Close

Suicide, Perfectionism, and Criticism

male criticismSometimes I’m asked why I write so much about dealing with criticism. The answer mostly has to do with the types of concerns that have been expressed to me over the years. Some involve the desire to be liked and respected.  Others have to do with seeking to gain control over anger.  And still others come from parents who find that how they go about disciplining their children has been a serious source of stress in their lives. Providing and responding to criticism in a pleasant, thoughtful manner involves skills that can be learned fairly quickly, and are clearly helpful when addressing these types of concerns.

Additionally, conflicts that bring forth negative criticism, if handled in an immature manner, can escalate and result in a destructive relationship between parent and child, the parting of a relationship between two valued friends, the loss of a job, serious injury, and prison time.  And then there is the relationship between certain ways that people handle criticism and suicide.

Rebecca Sedwick

Rebecca Sedwick

In an earlier post, titled “TEENAGE SUICIDE AND BULLYING: THE LATEST CASE,” I wrote about 12-year-old Rebecca Sedwick who had leaped to her death after more than a year of being incessantly criticized by a coterie of 15 middle-school children.  Today, once again I take up the subject of the relationship between criticism and suicide because of an article I just read in this September’s Review of General Psychology by Gordon L. Flett, Paul L. Hewitt, and Marnin J Heisel titled, “The Destructiveness of Perfectionism Revisited:  Implications for the Assessment of Suicide Risk and the Prevention of Suicide.” It’s written for research-minded people and has far more nuanced information than I can share in a single blog post designed for the general reader. Nevertheless, I’m going to summarize a few of its key points for I think they are very much worth considering as we move forward in our quest to become masters at dealing with name calling, insults and teasing.

Suicide and Criticism

suicide3The media is filled with stories about the Ebola virus, which has so far killed close to 4,000 people worldwide, and one person in North America.  In contrast, it is estimated that over one million people worldwide, including 40,000 people in North America, kill themselves on an annual basis.  Recent U.S. data indicate that suicide is the second leading cause of death among people who are under 40 years of age. For every person who commits suicide, several more attempt it, resulting in anguish for family and friends, and financial costs from emergency room and aftercare services that are estimated to be several billion dollars.

Of course, there are a number of reasons why people kill themselves, but the article I just read makes the following argument:

suicide1Chronic exposure to situations and contexts that place excessive pressure (or percieved pressure) on the individual to be perfect can have a destructive effect on most individuals and this is heightened among those people who are vulnerable and hypersensitive to criticism and social comparison feedback.  Consider, for instance, the vulnerable perfectionist exposed regularly to a hypercritical parent, (boss/supervisor) or romantic partner who is ever-present and seemingly impossible to please.  Alternatively, the vulnerable perfectionist may have a work environment where mistakes are simply not allowed and excessive standards are required by a tyrannical boss.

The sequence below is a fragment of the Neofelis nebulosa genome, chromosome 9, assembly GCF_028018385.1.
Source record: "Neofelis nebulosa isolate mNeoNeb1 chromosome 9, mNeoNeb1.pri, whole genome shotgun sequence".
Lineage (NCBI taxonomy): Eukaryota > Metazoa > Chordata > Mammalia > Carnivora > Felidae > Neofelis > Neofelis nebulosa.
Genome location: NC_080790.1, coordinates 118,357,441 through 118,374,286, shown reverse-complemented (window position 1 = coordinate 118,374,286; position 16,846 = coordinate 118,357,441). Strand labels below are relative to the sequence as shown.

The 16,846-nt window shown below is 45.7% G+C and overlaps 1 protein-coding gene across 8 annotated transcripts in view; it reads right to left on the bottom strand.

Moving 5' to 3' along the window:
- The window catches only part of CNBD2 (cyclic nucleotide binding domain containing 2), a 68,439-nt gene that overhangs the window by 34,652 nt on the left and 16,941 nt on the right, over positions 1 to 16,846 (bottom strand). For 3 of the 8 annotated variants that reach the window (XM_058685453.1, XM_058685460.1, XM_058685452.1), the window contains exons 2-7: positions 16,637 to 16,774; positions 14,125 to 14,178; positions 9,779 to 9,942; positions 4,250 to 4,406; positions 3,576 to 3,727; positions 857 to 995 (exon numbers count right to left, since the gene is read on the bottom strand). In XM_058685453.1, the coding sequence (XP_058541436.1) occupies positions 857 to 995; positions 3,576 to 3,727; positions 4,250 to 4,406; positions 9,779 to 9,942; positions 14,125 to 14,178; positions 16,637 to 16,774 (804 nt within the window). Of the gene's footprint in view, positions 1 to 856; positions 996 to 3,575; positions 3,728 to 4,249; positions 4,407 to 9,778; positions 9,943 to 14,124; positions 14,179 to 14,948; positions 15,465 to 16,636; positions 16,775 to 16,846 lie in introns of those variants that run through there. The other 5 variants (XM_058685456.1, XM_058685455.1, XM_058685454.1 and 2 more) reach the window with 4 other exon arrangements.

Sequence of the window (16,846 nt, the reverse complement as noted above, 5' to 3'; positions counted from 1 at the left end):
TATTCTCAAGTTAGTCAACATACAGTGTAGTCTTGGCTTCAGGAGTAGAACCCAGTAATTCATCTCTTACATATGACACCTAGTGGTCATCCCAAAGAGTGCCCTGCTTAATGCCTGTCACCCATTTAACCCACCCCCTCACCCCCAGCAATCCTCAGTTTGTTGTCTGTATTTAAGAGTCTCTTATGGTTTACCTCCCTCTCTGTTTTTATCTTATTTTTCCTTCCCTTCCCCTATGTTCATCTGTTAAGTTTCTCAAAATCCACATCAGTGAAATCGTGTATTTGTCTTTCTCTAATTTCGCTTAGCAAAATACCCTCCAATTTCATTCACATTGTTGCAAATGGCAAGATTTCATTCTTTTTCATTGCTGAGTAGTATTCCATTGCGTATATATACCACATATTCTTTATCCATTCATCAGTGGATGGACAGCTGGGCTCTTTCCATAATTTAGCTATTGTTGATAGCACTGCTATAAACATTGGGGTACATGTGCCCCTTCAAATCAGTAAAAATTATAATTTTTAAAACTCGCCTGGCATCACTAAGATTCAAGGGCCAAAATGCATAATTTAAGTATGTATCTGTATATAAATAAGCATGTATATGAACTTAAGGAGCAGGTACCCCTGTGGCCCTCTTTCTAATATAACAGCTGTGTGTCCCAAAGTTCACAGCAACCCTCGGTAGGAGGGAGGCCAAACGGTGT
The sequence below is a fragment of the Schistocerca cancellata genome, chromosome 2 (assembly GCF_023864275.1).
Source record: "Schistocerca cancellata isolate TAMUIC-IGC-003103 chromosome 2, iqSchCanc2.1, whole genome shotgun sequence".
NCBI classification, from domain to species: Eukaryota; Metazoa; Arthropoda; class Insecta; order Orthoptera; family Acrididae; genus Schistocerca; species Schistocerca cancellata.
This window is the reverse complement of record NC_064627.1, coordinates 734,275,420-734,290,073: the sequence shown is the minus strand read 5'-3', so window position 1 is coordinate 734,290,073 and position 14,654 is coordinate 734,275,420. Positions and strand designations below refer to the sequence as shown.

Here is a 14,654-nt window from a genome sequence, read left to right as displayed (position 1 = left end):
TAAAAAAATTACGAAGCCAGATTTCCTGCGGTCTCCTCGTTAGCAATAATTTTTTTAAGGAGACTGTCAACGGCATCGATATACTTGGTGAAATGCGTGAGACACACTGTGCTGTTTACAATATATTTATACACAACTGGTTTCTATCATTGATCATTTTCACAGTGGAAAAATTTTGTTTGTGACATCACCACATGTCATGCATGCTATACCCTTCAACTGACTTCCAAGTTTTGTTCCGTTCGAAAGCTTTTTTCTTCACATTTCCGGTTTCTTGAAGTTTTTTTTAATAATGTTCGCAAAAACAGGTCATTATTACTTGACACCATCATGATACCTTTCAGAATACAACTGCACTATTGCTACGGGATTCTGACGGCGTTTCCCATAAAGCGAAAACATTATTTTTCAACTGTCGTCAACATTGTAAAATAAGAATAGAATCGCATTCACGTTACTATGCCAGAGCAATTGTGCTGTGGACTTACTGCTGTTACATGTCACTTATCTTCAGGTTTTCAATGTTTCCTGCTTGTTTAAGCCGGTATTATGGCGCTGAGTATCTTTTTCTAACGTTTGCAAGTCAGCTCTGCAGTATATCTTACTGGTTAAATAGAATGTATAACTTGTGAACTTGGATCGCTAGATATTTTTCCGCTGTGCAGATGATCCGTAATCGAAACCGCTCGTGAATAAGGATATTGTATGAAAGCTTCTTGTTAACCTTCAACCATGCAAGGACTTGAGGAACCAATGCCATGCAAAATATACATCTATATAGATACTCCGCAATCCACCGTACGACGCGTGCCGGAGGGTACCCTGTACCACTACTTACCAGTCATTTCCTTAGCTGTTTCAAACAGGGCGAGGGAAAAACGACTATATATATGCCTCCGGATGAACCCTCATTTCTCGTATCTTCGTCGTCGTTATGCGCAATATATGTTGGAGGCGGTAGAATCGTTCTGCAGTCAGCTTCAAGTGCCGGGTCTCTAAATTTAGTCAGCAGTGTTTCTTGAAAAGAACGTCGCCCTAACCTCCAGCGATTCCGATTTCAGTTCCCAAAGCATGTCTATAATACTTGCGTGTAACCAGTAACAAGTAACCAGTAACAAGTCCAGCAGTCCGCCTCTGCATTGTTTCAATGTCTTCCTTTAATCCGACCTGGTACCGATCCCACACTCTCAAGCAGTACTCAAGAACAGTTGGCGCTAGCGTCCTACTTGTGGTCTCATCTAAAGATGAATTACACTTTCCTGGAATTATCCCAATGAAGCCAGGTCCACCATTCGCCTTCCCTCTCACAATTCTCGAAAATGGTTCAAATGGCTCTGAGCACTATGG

Now, I hasten to point out that most parents, bosses and supervisors who encourage quality performance don’t cause anyone to commit suicide. Moreover, the vast majority of people who may view themselves as perfectionists, even those who see themselves as particularly sensitive to criticism, don’t end up killing themselves. Nevertheless, the consistent evidence from studies that link suicide behavior with chronic exposure to external pressure to be perfect and the relationship between perfectionistic characteristics and an increased risk of lethal suicide behavior leads one to pause.  Perhaps there may be some ways to encourage quality performance without increasing suicide risks.

Ideas about Prevention

suicide2Many people who view themselves as perfectionists tend to remain silent about any despair that they may experience.  And those who demand that their children or workers be perfect don’t see anything wrong with this. So these people are unlikely to show up and ask to learn some skills to improve their behavior. Prevention programs, therefore, must be designed proactively and implemented broadly to reach these people. Schools, colleges and business organizations, if they are to impact people at risk, must provide education about these issues to their entire population.  Thus, Flett and his colleagues recommend the following key themes be incorporated into school-based programs:

(a) fostering self-acceptance and compassion instead of experiencing shame and self-criticism; (b) promoting appropriate goal-setting and goal appraisal versus setting and maintaining impossible standards; (c) combating ambivalence about giving up the need to be perfect since the distressed perfectionist must be highly motivated to change; and (d) developing resilience to feelings of shame and ability to cope with interpersonal conflict and feelings of being rejected by others.

For the work environment, Flett and his colleagues state:

Prevention efforts should include an organizational focus on reducing pressures to be perfect.  When perfectionism prevails as part of the culture and values of the workplace, it tends to promote poorer performance rather than superior performance (Gillett & Stenfert-Kroese, 2003) and it is linked with job dissatisfaction, poorer communication quality, role conflict, reduced likelihood of staying, and a poorer perceived fit between the person and the work environment (Balthazard, Cooke, & Potter, 2006; Rousseau, 1990). 

Although, as a general statement, these ideas are worthwhile to think about, a far more detailed curriculum is necessary to foster the goals of these researchers.  One such curriculum is available for free and can be found at this blog site (see below).

——————————-